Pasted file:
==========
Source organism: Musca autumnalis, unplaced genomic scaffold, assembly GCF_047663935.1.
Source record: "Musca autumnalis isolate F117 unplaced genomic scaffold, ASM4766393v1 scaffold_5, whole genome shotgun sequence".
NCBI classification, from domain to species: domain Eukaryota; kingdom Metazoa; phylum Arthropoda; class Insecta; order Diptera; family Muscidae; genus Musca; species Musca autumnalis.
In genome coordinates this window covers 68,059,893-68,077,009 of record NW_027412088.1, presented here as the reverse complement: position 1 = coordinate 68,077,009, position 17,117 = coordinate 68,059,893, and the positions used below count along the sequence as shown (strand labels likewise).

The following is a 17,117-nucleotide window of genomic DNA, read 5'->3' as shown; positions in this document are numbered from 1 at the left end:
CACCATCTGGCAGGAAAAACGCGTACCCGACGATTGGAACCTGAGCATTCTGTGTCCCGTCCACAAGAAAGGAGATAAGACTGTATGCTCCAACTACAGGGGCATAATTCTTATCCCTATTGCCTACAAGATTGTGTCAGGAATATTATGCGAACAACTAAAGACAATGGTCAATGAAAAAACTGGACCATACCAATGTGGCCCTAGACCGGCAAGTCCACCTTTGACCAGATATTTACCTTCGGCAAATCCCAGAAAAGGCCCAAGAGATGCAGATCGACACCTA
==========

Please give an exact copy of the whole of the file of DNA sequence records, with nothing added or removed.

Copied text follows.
Source organism: Musca autumnalis, unplaced genomic scaffold, assembly GCF_047663935.1.
Source record: "Musca autumnalis isolate F117 unplaced genomic scaffold, ASM4766393v1 scaffold_5, whole genome shotgun sequence".
NCBI classification, from domain to species: domain Eukaryota; kingdom Metazoa; phylum Arthropoda; class Insecta; order Diptera; family Muscidae; genus Musca; species Musca autumnalis.
In genome coordinates this window covers 68,059,893-68,077,009 of record NW_027412088.1, presented here as the reverse complement: position 1 = coordinate 68,077,009, position 17,117 = coordinate 68,059,893, and the positions used below count along the sequence as shown (strand labels likewise).

The following is a 17,117-nucleotide window of genomic DNA, read 5'->3' as shown; positions in this document are numbered from 1 at the left end:
CACCATCTGGCAGGAAAAACGCGTACCCGACGATTGGAACCTGAGCATTCTGTGTCCCGTCCACAAGAAAGGAGATAAGACTGTATGCTCCAACTACAGGGGCATAATTCTTATCCCTATTGCCTACAAGATTGTGTCAGGAATATTATGCGAACAACTAAAGACAATGGTCAATGAAAAAACTGGACCATACCAATGTGGCCCTAGACCGGCAAGTCCACCTTTGACCAGATATTTACCTTCGGCAAATCCCAGAAAAGGCCCAAGAGATGCAGATCGACACCTA